• Identifying and Understanding Communities Using Twitter to Connect About Depression

    Date Submitted: Nov 29, 2017

    Open Peer Review Period: Nov 30, 2017 - Jan 25, 2018

    Background: Depression is a leading cause of disease globally and is often characterized by a lack of social connection. With the rise of social media comes reports that Twitter users are seeking conn...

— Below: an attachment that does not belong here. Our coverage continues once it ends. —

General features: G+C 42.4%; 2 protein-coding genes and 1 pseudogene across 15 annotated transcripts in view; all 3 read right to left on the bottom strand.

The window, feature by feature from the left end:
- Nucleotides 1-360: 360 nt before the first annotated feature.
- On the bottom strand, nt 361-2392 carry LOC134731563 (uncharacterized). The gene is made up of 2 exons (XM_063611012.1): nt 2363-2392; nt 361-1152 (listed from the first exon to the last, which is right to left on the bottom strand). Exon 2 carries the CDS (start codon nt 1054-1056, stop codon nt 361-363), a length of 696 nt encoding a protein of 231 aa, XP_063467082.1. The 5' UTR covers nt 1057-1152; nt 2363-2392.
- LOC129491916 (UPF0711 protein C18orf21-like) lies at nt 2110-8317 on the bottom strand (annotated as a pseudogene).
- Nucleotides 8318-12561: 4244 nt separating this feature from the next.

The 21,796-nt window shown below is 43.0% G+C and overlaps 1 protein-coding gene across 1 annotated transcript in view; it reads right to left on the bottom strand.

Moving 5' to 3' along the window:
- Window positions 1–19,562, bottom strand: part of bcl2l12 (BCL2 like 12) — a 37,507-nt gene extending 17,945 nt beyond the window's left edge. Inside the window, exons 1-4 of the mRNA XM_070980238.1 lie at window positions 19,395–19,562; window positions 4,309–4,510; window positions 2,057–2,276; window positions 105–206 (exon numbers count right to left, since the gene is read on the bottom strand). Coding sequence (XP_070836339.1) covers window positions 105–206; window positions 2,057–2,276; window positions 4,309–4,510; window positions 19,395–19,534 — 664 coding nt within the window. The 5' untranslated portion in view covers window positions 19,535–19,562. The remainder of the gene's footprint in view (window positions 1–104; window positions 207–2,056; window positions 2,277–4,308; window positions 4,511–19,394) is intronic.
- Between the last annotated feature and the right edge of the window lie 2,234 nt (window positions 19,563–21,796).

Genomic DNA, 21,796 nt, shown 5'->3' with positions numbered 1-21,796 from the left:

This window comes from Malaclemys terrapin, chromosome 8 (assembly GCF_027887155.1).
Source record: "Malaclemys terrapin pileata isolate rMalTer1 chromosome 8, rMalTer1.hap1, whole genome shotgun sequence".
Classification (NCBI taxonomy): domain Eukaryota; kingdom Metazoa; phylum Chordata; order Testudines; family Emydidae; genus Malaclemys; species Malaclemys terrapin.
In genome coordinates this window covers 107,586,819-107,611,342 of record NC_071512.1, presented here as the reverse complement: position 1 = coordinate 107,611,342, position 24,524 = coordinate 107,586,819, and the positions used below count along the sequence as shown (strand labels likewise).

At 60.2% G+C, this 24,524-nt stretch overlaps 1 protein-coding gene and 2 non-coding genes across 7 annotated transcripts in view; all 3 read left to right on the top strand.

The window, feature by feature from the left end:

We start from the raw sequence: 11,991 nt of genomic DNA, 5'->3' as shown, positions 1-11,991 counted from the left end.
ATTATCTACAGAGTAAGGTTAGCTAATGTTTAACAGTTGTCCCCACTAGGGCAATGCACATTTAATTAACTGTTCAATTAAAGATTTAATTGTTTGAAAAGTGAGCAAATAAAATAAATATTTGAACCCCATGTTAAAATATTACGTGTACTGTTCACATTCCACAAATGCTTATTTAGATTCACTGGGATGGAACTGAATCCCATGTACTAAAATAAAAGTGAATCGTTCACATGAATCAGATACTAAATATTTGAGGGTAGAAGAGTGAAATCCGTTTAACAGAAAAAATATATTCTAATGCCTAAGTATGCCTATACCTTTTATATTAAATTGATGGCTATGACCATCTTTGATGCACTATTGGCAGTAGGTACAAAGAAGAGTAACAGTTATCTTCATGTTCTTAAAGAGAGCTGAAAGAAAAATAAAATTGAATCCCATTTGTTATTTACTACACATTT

Background: Depression is a leading cause of disease globally and is often characterized by a lack of social connection. With the rise of social media comes reports that Twitter users are seeking connections about depression online. Objective: This study aimed to identify communities where Twitter users tweeted using the hashtag #MyDepressionLooksLike to connect about depression. Once identified, we wanted to understand which community characteristics correlated to Twitter-users turning to a virtual community to connect about depression. Methods: Tweets were collected using NCapture software from May 25th to June 1st, 2016 during Mental Health Awareness month (n=104) in the northeastern United States and Washington D.C. After mapping tweets, we used a Poisson multi-level regression model to predict tweets per community (county) offset by the population aged 15-44 years old, and adjusted for percent female, white, below poverty, and single-person households. We then compared predicted versus observed counts and calculated Tweeting Index Values (TIVs) based on the residuals. Last, we examined trends in community characteristics by TIV using Pearson’s correlation. Results: We found significant associations between tweet counts and area-level proportions of females, single-person households, and population aged 15-44 years. Tweeting Index Values (TIVs) were higher than expected (TIV 5) in western, inland areas of the study region. There were lower than expected tweets in the eastern, seaboard areas (TIV 1). When examining community characteristics and over- and under-tweeting by county, we observed a clear upward linear gradient in vacant housing and over-tweeting (r= 0.31, P< .001). However, we observed U-shaped relationships for most other community factors, suggesting that the same characteristics were correlated with both over- and under-tweeting. Conclusions: Lack of connection-building amenities in physical communities may lead to both the over- and under-tweeting by Twitter users seeking connections about depression. Higher rates of vacant housing are especially linked to higher levels of tweeting than expected. Future research could expand the spatiotemporal scope.